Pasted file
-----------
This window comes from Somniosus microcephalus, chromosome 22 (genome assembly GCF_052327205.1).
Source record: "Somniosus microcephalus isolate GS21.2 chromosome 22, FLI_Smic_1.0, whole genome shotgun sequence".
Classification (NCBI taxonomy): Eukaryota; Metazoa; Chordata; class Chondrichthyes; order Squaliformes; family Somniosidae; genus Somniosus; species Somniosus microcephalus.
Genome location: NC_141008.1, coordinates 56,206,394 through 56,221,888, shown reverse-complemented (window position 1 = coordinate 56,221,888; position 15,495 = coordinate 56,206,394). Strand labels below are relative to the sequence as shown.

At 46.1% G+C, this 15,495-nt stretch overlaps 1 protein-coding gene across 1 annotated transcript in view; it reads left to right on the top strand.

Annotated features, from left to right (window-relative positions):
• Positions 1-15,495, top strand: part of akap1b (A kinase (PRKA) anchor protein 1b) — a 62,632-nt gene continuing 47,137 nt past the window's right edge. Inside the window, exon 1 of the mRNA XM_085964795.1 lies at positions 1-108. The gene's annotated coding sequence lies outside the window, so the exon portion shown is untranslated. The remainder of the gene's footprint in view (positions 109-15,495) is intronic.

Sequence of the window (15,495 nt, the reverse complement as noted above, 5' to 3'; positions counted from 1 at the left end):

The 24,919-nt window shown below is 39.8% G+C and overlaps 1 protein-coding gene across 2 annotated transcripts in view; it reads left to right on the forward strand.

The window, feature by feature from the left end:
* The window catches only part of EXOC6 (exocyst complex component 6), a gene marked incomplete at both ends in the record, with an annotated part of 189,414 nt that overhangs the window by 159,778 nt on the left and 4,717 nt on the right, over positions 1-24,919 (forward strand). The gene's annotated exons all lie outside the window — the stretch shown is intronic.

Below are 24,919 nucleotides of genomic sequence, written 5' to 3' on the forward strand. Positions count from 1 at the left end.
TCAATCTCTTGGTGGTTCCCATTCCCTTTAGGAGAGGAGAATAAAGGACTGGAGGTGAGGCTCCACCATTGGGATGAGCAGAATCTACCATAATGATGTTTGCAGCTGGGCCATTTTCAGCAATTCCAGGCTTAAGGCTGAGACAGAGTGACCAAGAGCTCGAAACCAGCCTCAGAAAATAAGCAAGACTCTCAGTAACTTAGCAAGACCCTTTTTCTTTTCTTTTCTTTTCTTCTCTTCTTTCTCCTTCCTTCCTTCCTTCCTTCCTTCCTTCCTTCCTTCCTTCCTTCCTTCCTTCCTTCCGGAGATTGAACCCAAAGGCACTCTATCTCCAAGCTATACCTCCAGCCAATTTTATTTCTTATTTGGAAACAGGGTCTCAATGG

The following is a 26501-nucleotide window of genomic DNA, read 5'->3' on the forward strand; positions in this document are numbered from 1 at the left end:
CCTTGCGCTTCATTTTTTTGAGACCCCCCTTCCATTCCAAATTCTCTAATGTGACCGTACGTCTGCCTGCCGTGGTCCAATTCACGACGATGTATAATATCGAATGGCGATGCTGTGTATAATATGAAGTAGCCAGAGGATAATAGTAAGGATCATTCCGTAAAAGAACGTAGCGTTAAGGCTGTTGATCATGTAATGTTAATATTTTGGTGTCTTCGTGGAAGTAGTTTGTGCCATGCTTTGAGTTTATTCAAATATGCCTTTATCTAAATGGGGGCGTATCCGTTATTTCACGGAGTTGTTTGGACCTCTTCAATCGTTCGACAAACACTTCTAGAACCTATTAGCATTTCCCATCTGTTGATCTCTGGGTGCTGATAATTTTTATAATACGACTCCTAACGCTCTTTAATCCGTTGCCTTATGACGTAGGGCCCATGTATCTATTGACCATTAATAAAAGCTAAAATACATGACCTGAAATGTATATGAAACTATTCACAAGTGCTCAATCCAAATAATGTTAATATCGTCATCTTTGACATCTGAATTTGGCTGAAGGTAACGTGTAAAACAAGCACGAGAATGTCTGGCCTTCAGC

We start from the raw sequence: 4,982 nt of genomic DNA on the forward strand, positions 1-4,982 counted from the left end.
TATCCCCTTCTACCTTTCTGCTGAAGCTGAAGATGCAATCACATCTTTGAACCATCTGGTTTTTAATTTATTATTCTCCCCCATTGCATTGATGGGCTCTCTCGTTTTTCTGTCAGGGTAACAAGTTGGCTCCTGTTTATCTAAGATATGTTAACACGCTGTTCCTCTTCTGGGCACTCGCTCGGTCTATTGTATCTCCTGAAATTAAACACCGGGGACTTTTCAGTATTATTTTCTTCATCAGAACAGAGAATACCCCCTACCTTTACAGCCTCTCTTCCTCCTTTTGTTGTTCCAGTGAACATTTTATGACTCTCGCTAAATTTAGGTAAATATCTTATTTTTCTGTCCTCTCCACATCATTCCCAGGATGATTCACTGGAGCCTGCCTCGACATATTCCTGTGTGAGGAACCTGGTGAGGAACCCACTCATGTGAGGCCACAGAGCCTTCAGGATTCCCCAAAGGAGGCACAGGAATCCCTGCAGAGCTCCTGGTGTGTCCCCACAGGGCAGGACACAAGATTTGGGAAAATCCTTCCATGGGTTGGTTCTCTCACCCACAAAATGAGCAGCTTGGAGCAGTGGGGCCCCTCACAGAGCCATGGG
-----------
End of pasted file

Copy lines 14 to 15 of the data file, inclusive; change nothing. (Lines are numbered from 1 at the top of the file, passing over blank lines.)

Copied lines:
The following is a 26501-nucleotide window of genomic DNA, read 5'->3' on the forward strand; positions in this document are numbered from 1 at the left end:
CCTTGCGCTTCATTTTTTTGAGACCCCCCTTCCATTCCAAATTCTCTAATGTGACCGTACGTCTGCCTGCCGTGGTCCAATTCACGACGATGTATAATATCGAATGGCGATGCTGTGTATAATATGAAGTAGCCAGAGGATAATAGTAAGGATCATTCCGTAAAAGAACGTAGCGTTAAGGCTGTTGATCATGTAATGTTAATATTTTGGTGTCTTCGTGGAAGTAGTTTGTGCCATGCTTTGAGTTTATTCAAATATGCCTTTATCTAAATGGGGGCGTATCCGTTATTTCACGGAGTTGTTTGGACCTCTTCAATCGTTCGACAAACACTTCTAGAACCTATTAGCATTTCCCATCTGTTGATCTCTGGGTGCTGATAATTTTTATAATACGACTCCTAACGCTCTTTAATCCGTTGCCTTATGACGTAGGGCCCATGTATCTATTGACCATTAATAAAAGCTAAAATACATGACCTGAAATGTATATGAAACTATTCACAAGTGCTCAATCCAAATAATGTTAATATCGTCATCTTTGACATCTGAATTTGGCTGAAGGTAACGTGTAAAACAAGCACGAGAATGTCTGGCCTTCAGC